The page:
“I never thought about horses in their natural habitat; I had just adopted the theory that you put them in stalls at night because there’s where they aren’t going to get hurt, and send them out in the day,” she said.
Jackson said those methods are born out of convenience rather than what’s best for the animals.
“Conventionally, horses are put in flat grass pastures and kept in stalls,” he explained. “We do that mostly because it’s convenient for us to get them. This is another thing that flies in the face of what’s true in the natural world. If we can just rid ourselves of the convenience, then we can adopt a more natural method.”
Another aspect of horse behavior humans have tailored for convenience is tamping down the animals’ tendency to battle and bite each other. Jackson said humans teach horses—especially show horses—to settle down and behave, though that goes against their natural instincts.
Through such play, they establish dominance. They don’t just want to interact with each other in that way, they need to, Jackson said. As proof, the horses at Paddock Paradise bear bite scars and look a little wilder than stable horses.
“Everyone wants them to behave and look pretty,” Jackson said. “If I was a judge at a horse show and the horses didn’t have battle scars, I would actually judge them down.”
From the mouth in
Natural hoof care doesn’t solely involve hooves. Jackson said what horses eat contributes significantly to the health of their hooves.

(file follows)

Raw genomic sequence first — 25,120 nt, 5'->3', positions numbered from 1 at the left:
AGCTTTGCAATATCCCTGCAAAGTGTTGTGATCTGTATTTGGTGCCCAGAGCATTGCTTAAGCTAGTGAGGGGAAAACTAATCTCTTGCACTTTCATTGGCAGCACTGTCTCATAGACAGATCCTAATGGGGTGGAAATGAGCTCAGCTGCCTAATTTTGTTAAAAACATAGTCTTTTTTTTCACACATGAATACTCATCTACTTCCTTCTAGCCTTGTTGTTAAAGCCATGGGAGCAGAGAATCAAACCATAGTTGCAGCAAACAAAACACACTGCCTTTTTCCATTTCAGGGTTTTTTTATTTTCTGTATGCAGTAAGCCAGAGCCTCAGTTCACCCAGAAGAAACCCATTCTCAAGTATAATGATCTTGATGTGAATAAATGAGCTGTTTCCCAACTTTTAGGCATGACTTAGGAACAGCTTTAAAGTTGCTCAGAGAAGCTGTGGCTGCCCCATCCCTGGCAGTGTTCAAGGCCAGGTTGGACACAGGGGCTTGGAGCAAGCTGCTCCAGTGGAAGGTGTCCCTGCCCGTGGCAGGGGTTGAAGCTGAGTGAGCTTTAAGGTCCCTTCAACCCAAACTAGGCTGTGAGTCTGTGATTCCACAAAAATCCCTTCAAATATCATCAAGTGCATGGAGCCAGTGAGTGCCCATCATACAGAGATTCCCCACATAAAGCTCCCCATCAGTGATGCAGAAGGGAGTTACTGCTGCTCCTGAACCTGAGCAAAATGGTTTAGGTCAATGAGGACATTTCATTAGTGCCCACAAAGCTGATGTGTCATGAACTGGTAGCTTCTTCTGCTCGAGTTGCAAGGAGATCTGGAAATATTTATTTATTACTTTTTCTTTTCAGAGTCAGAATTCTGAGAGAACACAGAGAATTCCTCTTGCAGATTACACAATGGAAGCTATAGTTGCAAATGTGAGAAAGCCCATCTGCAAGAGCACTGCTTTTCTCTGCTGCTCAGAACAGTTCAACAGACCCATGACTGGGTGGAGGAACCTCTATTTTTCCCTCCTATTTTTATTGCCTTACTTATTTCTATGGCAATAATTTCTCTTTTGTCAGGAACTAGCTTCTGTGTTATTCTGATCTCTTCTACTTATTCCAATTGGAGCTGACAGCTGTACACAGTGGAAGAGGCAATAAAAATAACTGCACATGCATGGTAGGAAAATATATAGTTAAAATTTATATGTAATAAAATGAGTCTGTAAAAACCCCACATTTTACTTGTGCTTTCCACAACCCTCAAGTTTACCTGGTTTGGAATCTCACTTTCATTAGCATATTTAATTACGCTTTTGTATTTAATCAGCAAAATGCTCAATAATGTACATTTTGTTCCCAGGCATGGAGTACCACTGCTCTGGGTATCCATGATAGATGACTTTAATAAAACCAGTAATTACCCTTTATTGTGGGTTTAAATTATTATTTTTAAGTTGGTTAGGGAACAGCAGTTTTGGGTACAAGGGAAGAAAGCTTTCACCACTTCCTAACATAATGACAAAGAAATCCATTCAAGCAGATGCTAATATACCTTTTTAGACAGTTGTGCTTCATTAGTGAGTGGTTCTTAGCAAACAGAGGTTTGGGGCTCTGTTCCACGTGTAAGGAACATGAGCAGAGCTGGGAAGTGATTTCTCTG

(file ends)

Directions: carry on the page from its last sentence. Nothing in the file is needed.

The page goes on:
Putting horses in grass pastures—especially spring grass—is harmful, he said, because the green grass, as well as most feeds, have sugars that disrupt digestion, get into the bloodstream, and affect healthy hooves in a bad way.
Equine veterinarians contacted for this story, in the hopes that they would weigh in on the efficacy of Jackson and Willis’ care—and talk about more mainstream care methods—did not return calls for comment.
At Paddock Paradise, the horses basically fend for themselves for days at a time, Jackson said. And by that he means they move about the track, feed, play, and sleep all on their own.
Several feed stations along the route hold nets full of hay, suspended at varying levels, which prompts the horses to graze at different heights and angles. Because they have prehensile lips, horses are able to pick what they need out of the netting. The nets also contain the hay, protecting it from being blown around and wasted in the wind.
Having the feed stations along the route encourages the horses to move, as do the narrow paths between the food sources.
“Something in their DNA tends to move them forward on a path,” Willis said. “When there is a large space, they tend to stand around. When they are on a natural path, they tend to move forward.”
She’s heard from several clients whose horses will clock about 15 to 18 miles per day, which means the animals naturally get the exercise they need between walking and playing with each other.
“It’s nicer for the horses,” Willis said. “They are social animals, so they do need each other to be happy.”
Jackson also advises others on how to build their own Paddock Paradises—even on land as small as half an acre. Jackson and Willis said it’s a relatively inexpensive process. Put simply, they marked off track for their horses with vinyl roping and inexpensive stakes. They don’t use fencing or stables, and the hay hangs from rope netting. The horses stay within the ropes and wear their narrow path along the track.
Jackson said that the natural hoof care method is less expensive to implement overall than it is to incorporate some of the more conventional methods of care.
“You can spend $200 and destroy your horses’ feet, or you can spend $200 and do something healthful for them,” he said.
Standing out in the middle of the Paddock Paradise he built, watching his horses wander the track, he reflected on what he enjoys the most about the work he’s doing.
“Their vitality,” Jackson said. “What could be more important than good health?”
Arts Editor Shelly Cone can be contacted at firstname.lastname@example.org.